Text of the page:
By Mary Jo Schrade, Assistant General Counsel & Regional Director, Digital Crimes Unit, Microsoft Asia
Prevention is better than cure – finding a problem early on means it can be addressed quickly.
That’s why we visit a doctor for regular checkups, even when we feel well, and why we see a dentist every six months or so, not just when we get a toothache. Good habits mean good health. It’s true for our bodies and it’s also vital for the security of our data and devices.
Cyber breaches, like physical ailments, can take hold without any obvious symptoms. So, like doctors or dentists, cybersecurity experts advise companies to have regular IT “checkups”. However, a new Microsoft-commissioned report Understanding the Cybersecurity Landscape in Asia Pacific, makes it clear that this message hasn’t reached many businesses in our region.
Analysts at Frost & Sullivan found that, in some Asian countries, many companies do not routinely conduct cybersecurity assessments or reviews to find out whether they have been victims of cyber security breaches. If IT departments are not even checking to see if their systems have been infiltrated, then they are putting their companies at a great disadvantage.
Knowing that your systems have been breached allows you to assess what weaknesses were exploited, fix any known weaknesses and evaluate any resulting damage. But if you aren’t even checking to see if there has been an attack, then your level of vulnerability is more than likely off the charts.
I’m not trying to be alarmist. We at Microsoft are committed to the security of our customers and we leverage our extensive platform to address security threats and to protect our customers. We see many attacks launched every day all over the world. The fact is that cybercriminals have never been more organized, smart, and potent. Collectively, cyberattacks have become a major industry worth trillions of dollars worldwide.
The Frost & Sullivan report puts the potential economic loss due to cybersecurity breaches across organizations in Asia Pacific at a staggering US$1.745 trillion — more than 7% of the region’s total GDP of US$24.33 trillion. With numbers like this, vigilance is key.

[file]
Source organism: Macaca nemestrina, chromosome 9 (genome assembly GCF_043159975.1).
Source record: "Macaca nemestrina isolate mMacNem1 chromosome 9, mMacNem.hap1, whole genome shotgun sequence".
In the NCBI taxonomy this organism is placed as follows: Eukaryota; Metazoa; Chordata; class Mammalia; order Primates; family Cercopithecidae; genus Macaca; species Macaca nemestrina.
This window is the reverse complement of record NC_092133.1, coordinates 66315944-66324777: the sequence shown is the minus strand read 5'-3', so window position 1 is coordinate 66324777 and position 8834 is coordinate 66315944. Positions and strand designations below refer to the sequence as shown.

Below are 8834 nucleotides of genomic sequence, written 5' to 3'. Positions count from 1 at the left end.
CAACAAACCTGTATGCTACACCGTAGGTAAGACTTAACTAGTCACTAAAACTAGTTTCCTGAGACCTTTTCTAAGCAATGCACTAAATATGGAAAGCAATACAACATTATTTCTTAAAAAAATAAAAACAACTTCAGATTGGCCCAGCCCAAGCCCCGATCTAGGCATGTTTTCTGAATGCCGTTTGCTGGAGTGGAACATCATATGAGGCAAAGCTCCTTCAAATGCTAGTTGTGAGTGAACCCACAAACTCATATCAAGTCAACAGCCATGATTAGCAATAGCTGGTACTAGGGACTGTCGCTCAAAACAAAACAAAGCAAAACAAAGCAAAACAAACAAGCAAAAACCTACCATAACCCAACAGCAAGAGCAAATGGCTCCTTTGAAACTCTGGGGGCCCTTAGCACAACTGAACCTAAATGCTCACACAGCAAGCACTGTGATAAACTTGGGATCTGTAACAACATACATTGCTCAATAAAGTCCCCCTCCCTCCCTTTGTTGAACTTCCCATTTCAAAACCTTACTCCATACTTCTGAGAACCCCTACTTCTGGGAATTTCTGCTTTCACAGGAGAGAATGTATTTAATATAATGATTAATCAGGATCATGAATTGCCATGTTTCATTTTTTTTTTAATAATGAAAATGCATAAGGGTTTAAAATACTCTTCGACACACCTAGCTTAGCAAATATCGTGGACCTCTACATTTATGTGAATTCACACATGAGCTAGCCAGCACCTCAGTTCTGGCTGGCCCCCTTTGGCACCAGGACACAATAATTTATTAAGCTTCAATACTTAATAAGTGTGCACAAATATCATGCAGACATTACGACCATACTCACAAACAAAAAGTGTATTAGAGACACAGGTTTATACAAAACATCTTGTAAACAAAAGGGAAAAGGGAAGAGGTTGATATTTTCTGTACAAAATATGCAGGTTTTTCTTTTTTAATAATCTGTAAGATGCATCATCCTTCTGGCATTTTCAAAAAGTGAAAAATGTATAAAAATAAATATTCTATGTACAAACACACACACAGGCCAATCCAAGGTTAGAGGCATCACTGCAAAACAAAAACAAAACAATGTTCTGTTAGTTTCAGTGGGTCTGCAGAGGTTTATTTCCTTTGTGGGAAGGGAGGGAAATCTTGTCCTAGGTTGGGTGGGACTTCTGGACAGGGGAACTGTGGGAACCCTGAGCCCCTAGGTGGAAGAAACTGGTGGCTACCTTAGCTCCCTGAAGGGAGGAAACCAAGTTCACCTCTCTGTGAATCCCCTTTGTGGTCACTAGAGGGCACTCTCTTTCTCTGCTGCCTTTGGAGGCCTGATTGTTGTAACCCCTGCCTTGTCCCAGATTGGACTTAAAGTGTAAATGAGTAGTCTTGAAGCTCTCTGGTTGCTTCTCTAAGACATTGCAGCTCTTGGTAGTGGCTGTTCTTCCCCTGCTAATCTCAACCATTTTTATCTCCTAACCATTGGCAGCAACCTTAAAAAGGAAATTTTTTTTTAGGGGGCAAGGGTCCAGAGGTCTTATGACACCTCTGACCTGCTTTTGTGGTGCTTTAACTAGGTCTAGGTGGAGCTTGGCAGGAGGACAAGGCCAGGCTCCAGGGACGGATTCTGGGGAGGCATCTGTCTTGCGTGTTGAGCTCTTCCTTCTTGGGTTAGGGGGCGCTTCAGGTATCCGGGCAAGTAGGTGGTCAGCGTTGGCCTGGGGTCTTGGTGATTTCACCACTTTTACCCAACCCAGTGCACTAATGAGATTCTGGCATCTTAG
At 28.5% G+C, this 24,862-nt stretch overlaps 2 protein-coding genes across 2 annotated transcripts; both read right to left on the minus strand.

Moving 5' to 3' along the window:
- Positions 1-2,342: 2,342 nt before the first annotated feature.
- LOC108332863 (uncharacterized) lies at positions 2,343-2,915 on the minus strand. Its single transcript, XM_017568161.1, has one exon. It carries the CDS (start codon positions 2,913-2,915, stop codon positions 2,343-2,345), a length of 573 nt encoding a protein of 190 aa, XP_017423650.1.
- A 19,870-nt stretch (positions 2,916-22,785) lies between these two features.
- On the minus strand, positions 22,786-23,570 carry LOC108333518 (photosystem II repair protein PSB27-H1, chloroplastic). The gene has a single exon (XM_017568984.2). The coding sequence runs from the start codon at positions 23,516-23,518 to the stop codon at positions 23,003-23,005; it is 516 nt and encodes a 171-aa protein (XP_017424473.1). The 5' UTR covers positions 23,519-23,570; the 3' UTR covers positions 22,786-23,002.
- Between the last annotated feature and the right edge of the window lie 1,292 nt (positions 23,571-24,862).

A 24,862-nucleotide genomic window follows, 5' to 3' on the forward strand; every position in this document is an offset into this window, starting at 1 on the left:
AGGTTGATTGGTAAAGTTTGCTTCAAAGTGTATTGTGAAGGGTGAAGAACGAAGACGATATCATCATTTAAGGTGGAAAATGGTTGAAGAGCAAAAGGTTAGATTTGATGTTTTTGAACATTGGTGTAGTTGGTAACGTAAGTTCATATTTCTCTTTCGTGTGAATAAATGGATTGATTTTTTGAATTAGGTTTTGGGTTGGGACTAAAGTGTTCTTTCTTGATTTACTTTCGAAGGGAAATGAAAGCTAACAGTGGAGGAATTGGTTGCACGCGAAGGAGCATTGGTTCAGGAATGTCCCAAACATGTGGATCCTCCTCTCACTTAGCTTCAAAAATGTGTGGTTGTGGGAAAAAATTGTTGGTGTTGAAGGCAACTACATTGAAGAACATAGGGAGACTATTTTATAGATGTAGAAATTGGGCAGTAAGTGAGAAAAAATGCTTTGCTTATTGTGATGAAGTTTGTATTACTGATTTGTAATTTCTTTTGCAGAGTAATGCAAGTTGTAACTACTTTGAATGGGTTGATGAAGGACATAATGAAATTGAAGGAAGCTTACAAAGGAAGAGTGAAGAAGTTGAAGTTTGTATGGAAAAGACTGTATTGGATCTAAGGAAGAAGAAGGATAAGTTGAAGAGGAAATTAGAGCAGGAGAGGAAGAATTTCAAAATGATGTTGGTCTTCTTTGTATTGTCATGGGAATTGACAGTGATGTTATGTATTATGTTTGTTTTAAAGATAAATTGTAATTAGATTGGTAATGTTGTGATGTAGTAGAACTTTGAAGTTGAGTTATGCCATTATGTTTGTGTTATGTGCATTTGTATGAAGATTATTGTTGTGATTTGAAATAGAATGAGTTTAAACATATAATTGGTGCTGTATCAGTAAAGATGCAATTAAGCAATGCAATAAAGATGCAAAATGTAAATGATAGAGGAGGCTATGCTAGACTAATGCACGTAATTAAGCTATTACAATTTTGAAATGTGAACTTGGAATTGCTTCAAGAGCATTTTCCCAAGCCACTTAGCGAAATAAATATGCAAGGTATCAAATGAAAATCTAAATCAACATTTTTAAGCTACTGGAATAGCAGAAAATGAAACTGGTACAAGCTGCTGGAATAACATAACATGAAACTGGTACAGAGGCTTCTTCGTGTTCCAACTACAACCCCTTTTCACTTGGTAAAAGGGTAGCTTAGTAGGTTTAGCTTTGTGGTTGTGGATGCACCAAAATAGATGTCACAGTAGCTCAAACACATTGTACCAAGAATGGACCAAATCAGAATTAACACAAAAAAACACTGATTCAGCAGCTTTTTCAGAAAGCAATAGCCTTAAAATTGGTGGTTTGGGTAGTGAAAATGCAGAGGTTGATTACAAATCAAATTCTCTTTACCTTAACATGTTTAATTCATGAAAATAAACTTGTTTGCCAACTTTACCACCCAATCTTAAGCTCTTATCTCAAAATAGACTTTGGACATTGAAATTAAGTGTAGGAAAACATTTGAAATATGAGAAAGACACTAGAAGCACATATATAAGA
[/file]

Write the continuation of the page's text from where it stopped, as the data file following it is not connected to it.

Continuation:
In our latest Security Intelligence Report we identify three key themes of what is an ever-evolving threat landscape:
Botnets impact millions of computers globally: Cybercriminals infect computers and use botnets to mine for sensitive data and to make money through threats like ransomware. Late last year, Microsoft disrupted the command-and-control infrastructure of a massive malware operation – the Gamarue botnet. We analyzed more than 4,000 malware samples and found that Gamarue distributed over 80 different malware families. The top three of these were ransomware, trojans, and backdoors. The disruption of this one botnet resulted in a 30% drop in infected devices in just a three-month period.
Ransomware remains a force to be reckoned with: Money is ultimately what drives cybercriminals. So, extorting cryptocurrency and other payments by threatening potential victims with the loss of their data remains an attractive strategy. In 2017, three global ransomware outbreaks—WannaCrypt, Petya/NotPetya, and BadRabbit—affected corporate networks and impacted hospitals, transportation, and traffic systems. We found that Asia was the region with the greatest number of ransomware encounters. The ransomware attacks observed last year were very destructive and moved at an incredibly rapid pace. Because of the automated propagation techniques, they infected computers faster than any human could respond and they left most victims without access to their files indefinitely.